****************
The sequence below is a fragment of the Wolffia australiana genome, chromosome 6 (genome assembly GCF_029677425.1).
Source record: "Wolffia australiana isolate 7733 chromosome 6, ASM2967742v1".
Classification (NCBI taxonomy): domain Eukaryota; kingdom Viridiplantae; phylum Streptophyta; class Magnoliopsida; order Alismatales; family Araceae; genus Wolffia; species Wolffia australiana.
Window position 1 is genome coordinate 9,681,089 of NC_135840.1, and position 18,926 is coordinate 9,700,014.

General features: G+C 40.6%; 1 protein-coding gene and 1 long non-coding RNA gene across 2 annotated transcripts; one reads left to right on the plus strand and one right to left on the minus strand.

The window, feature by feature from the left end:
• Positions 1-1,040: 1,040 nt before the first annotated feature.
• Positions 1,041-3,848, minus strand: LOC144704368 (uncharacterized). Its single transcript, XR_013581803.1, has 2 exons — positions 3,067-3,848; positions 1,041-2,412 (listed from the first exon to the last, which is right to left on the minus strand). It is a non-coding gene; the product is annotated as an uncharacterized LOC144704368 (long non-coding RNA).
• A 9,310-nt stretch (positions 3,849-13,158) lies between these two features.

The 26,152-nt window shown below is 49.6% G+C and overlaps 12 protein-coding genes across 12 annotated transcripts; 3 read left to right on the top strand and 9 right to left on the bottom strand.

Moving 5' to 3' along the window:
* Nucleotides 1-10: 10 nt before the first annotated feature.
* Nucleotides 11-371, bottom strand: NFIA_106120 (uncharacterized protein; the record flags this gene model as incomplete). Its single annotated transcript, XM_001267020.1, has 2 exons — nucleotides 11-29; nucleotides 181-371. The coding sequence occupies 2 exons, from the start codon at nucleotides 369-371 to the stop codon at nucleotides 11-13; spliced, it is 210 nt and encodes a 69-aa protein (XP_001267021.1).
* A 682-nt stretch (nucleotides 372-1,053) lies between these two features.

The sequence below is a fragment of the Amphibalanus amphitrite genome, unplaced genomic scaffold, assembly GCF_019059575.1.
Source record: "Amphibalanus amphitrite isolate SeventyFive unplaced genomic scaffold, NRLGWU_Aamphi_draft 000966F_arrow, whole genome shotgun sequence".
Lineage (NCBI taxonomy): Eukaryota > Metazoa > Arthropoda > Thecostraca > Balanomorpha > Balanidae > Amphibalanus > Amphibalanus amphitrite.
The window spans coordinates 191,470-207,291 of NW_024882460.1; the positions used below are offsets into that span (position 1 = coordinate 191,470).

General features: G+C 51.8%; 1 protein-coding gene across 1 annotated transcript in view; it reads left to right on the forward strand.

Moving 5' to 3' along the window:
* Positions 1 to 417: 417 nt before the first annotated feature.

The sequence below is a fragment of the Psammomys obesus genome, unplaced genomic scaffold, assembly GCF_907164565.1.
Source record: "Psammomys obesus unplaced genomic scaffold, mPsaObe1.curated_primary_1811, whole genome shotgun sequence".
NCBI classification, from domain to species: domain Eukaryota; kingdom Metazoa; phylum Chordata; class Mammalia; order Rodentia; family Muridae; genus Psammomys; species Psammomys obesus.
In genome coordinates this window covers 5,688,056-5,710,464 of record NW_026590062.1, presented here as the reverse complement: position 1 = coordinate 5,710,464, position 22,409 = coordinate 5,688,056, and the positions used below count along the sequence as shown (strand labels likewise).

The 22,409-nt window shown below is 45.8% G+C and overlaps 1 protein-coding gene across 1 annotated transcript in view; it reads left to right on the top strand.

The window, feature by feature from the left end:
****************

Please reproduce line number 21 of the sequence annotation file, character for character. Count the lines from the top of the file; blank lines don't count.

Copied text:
* Positions 1 to 417: 417 nt before the first annotated feature.